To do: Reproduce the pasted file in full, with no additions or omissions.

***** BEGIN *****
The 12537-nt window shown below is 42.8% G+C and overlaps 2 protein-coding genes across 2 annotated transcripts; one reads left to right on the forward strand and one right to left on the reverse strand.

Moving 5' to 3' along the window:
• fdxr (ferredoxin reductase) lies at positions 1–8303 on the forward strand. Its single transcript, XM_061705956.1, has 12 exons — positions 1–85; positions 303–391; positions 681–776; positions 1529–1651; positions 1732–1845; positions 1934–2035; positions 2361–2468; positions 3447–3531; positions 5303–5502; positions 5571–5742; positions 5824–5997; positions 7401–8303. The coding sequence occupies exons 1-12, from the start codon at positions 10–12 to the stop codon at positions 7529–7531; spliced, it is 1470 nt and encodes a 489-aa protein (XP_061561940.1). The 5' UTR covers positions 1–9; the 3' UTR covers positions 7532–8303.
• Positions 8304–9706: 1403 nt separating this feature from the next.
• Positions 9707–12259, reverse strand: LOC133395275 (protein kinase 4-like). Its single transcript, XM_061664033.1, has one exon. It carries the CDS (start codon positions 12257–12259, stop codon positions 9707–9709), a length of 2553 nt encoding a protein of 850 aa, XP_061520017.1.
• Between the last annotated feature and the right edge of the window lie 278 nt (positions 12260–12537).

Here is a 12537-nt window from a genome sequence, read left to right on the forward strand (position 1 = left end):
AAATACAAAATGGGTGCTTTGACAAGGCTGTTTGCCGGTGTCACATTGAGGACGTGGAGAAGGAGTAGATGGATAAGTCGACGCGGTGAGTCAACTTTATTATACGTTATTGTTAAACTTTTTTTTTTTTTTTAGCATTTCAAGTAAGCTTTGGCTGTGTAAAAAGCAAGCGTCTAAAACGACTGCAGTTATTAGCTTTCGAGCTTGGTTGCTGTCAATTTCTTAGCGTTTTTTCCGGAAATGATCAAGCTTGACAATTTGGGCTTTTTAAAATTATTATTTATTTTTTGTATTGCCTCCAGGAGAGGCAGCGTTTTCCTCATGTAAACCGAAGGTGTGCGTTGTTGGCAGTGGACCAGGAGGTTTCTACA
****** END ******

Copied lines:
The 12537-nt window shown below is 42.8% G+C and overlaps 2 protein-coding genes across 2 annotated transcripts; one reads left to right on the forward strand and one right to left on the reverse strand.

Moving 5' to 3' along the window:
• fdxr (ferredoxin reductase) lies at positions 1–8303 on the forward strand. Its single transcript, XM_061705956.1, has 12 exons — positions 1–85; positions 303–391; positions 681–776; positions 1529–1651; positions 1732–1845; positions 1934–2035; positions 2361–2468; positions 3447–3531; positions 5303–5502; positions 5571–5742; positions 5824–5997; positions 7401–8303. The coding sequence occupies exons 1-12, from the start codon at positions 10–12 to the stop codon at positions 7529–7531; spliced, it is 1470 nt and encodes a 489-aa protein (XP_061561940.1). The 5' UTR covers positions 1–9; the 3' UTR covers positions 7532–8303.
• Positions 8304–9706: 1403 nt separating this feature from the next.
• Positions 9707–12259, reverse strand: LOC133395275 (protein kinase 4-like). Its single transcript, XM_061664033.1, has one exon. It carries the CDS (start codon positions 12257–12259, stop codon positions 9707–9709), a length of 2553 nt encoding a protein of 850 aa, XP_061520017.1.
• Between the last annotated feature and the right edge of the window lie 278 nt (positions 12260–12537).

Here is a 12537-nt window from a genome sequence, read left to right on the forward strand (position 1 = left end):
AAATACAAAATGGGTGCTTTGACAAGGCTGTTTGCCGGTGTCACATTGAGGACGTGGAGAAGGAGTAGATGGATAAGTCGACGCGGTGAGTCAACTTTATTATACGTTATTGTTAAACTTTTTTTTTTTTTTTAGCATTTCAAGTAAGCTTTGGCTGTGTAAAAAGCAAGCGTCTAAAACGACTGCAGTTATTAGCTTTCGAGCTTGGTTGCTGTCAATTTCTTAGCGTTTTTTCCGGAAATGATCAAGCTTGACAATTTGGGCTTTTTAAAATTATTATTTATTTTTTGTATTGCCTCCAGGAGAGGCAGCGTTTTCCTCATGTAAACCGAAGGTGTGCGTTGTTGGCAGTGGACCAGGAGGTTTCTACA